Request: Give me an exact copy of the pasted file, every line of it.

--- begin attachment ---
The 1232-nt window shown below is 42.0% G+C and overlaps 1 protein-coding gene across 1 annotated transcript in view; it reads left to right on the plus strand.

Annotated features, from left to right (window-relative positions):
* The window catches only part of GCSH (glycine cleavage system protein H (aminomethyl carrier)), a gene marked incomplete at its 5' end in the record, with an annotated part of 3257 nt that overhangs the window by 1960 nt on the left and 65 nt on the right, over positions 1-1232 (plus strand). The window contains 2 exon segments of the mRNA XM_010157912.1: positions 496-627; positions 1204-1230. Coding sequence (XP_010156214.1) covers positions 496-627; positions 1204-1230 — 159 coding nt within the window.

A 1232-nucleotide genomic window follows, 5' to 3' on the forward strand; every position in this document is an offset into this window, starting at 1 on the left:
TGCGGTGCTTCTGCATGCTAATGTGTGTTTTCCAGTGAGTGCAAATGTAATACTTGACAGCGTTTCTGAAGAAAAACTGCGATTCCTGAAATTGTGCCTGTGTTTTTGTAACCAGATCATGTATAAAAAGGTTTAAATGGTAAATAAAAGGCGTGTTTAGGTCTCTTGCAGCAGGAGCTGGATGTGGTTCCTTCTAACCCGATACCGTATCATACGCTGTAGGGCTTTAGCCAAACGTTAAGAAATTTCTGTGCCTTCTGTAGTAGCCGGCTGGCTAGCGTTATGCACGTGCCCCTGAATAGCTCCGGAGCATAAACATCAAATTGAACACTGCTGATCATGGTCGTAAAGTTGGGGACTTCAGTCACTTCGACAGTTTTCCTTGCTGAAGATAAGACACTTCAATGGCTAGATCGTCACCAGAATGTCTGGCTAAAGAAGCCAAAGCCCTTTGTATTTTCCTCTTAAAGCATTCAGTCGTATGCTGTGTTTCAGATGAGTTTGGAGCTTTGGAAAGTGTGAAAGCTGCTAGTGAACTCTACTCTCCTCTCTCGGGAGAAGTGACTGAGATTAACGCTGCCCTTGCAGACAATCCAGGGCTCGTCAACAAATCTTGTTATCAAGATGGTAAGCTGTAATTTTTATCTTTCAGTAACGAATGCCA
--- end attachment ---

The 1232-nt window shown below is 42.0% G+C and overlaps 1 protein-coding gene across 1 annotated transcript in view; it reads left to right on the plus strand.

Annotated features, from left to right (window-relative positions):
* The window catches only part of GCSH (glycine cleavage system protein H (aminomethyl carrier)), a gene marked incomplete at its 5' end in the record, with an annotated part of 3257 nt that overhangs the window by 1960 nt on the left and 65 nt on the right, over positions 1-1232 (plus strand). The window contains 2 exon segments of the mRNA XM_010157912.1: positions 496-627; positions 1204-1230. Coding sequence (XP_010156214.1) covers positions 496-627; positions 1204-1230 — 159 coding nt within the window.

A 1232-nucleotide genomic window follows, 5' to 3' on the forward strand; every position in this document is an offset into this window, starting at 1 on the left:
TGCGGTGCTTCTGCATGCTAATGTGTGTTTTCCAGTGAGTGCAAATGTAATACTTGACAGCGTTTCTGAAGAAAAACTGCGATTCCTGAAATTGTGCCTGTGTTTTTGTAACCAGATCATGTATAAAAAGGTTTAAATGGTAAATAAAAGGCGTGTTTAGGTCTCTTGCAGCAGGAGCTGGATGTGGTTCCTTCTAACCCGATACCGTATCATACGCTGTAGGGCTTTAGCCAAACGTTAAGAAATTTCTGTGCCTTCTGTAGTAGCCGGCTGGCTAGCGTTATGCACGTGCCCCTGAATAGCTCCGGAGCATAAACATCAAATTGAACACTGCTGATCATGGTCGTAAAGTTGGGGACTTCAGTCACTTCGACAGTTTTCCTTGCTGAAGATAAGACACTTCAATGGCTAGATCGTCACCAGAATGTCTGGCTAAAGAAGCCAAAGCCCTTTGTATTTTCCTCTTAAAGCATTCAGTCGTATGCTGTGTTTCAGATGAGTTTGGAGCTTTGGAAAGTGTGAAAGCTGCTAGTGAACTCTACTCTCCTCTCTCGGGAGAAGTGACTGAGATTAACGCTGCCCTTGCAGACAATCCAGGGCTCGTCAACAAATCTTGTTATCAAGATGGTAAGCTGTAATTTTTATCTTTCAGTAACGAATGCCA